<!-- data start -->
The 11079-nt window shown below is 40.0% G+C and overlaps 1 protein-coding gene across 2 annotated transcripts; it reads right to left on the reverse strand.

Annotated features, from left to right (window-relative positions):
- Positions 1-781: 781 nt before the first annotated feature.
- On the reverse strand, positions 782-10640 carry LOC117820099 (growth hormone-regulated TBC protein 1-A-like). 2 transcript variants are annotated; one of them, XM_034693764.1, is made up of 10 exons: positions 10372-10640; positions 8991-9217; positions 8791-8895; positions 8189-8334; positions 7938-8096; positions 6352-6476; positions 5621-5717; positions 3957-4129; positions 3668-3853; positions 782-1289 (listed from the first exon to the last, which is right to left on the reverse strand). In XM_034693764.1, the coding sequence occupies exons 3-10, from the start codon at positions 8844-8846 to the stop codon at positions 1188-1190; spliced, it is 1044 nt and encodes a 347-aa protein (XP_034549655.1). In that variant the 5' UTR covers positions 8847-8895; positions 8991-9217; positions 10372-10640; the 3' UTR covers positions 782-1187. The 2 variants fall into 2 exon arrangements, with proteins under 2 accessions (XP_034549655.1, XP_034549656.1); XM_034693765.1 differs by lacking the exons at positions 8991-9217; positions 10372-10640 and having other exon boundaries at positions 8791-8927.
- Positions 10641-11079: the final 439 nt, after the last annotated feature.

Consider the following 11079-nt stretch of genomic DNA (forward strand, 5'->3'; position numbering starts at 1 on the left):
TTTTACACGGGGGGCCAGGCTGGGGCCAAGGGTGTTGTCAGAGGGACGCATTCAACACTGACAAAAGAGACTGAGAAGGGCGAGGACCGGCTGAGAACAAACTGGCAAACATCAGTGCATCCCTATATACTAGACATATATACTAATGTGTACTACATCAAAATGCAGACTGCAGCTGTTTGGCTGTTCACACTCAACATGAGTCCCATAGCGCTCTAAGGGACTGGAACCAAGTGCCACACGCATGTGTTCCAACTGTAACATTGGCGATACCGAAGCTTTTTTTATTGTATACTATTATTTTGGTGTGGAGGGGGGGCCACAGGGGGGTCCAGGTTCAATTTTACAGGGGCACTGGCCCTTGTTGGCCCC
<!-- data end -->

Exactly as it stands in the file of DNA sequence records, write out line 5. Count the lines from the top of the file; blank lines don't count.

- Positions 10641-11079: the final 439 nt, after the last annotated feature.